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Academic: Legal Theory Blog
Dunson on Gender Blind Marriage
By Lawrence Solum
- This article analyzes whether marriage-equivalent legal recognition of same-sex couples must be officially designated ?marriage.? To many of us, opening civil marriage to same-sex couples seems so obviously the best result, there is great temptation to become convinced it is constitutionally required. This article argues that, for reasons heretofore virtually ignored by proponents of court-ordered gender-blind marriage, the tempting conclusion is analytically unsound and sets a troubling precedent for regulating the content of speech and thought.
Same-sex and different-sex relationships are identical in many respects and different in other respects. None of these differences justifies affording different rights, but whether objectively distinguishable combinations must bear the same official designation does not concern couples? rights, but rather a social connotation.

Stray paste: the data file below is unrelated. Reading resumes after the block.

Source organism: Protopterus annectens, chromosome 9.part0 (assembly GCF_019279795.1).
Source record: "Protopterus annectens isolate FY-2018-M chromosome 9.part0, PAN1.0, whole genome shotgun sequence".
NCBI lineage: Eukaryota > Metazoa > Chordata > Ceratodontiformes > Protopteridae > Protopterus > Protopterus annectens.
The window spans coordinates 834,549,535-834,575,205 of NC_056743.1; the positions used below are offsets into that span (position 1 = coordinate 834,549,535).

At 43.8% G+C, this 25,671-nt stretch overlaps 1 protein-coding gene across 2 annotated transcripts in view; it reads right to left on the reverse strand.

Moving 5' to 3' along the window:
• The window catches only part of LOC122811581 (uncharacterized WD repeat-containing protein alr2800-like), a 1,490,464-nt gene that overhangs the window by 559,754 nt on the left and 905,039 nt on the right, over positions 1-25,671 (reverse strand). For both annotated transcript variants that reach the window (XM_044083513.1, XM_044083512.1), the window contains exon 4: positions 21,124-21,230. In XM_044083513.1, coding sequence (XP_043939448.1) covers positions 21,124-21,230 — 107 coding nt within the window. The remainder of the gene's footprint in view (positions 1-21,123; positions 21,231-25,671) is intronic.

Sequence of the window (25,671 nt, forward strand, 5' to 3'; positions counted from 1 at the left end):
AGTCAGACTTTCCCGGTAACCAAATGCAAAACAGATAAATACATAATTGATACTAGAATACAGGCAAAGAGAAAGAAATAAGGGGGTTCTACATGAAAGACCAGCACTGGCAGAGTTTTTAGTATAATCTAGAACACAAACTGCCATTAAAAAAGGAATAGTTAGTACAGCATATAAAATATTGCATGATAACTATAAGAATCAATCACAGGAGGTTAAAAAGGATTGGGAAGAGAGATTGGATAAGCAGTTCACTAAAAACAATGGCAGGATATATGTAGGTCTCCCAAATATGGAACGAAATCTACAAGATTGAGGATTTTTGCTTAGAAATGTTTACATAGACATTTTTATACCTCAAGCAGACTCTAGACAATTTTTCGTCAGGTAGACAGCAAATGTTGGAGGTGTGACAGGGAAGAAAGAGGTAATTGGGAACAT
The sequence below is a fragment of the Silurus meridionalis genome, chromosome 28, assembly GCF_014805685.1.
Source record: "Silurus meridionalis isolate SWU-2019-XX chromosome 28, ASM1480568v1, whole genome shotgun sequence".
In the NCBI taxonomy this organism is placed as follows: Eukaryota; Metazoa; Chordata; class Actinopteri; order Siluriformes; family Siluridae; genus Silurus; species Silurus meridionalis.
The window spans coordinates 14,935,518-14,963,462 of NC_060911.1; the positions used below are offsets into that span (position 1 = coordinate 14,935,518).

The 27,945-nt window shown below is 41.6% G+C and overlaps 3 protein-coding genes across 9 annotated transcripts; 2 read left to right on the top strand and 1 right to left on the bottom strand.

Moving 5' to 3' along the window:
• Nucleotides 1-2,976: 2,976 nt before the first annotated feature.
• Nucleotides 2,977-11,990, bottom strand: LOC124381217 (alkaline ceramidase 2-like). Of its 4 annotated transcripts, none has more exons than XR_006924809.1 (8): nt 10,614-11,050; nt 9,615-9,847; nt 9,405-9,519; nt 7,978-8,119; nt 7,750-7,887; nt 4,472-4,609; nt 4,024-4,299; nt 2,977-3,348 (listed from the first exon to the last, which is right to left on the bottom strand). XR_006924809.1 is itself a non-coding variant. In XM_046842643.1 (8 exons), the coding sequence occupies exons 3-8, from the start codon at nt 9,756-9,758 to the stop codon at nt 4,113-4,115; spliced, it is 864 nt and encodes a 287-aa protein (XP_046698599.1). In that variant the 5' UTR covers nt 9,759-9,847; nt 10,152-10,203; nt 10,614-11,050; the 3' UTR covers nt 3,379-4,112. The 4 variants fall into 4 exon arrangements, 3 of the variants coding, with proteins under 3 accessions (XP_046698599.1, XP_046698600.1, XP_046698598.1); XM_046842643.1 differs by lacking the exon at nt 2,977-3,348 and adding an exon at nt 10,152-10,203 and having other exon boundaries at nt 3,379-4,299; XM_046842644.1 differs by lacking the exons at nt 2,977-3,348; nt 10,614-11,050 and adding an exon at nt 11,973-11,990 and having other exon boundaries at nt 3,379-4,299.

The concept of a right to esteem or approbation is not coherent. Social stature comprises the thoughts of people in the community. Equal protection of the laws requires equal rights that allow people to be who they are and live as they choose, but not equal social stature, which requires others to think of them in certain ways.
Distinct sexual combinations are not different enough to be denied equal legal rights and protections, but there are rational bases for believing they are different enough to be called by different names. Although we may not favor this way of thinking, we should not interpret the Constitution to require people to establish that their thoughts on sex and human relationships are related to a state interest.
To protect personal liberty and maintain democratic legitimacy, we have drawn (albeit without uniform clarity) a crucial line between prohibiting conduct and prohibiting speech. For the same reasons, we should draw a line between court orders protecting legal rights (regulating conduct) and orders prescribing speech.
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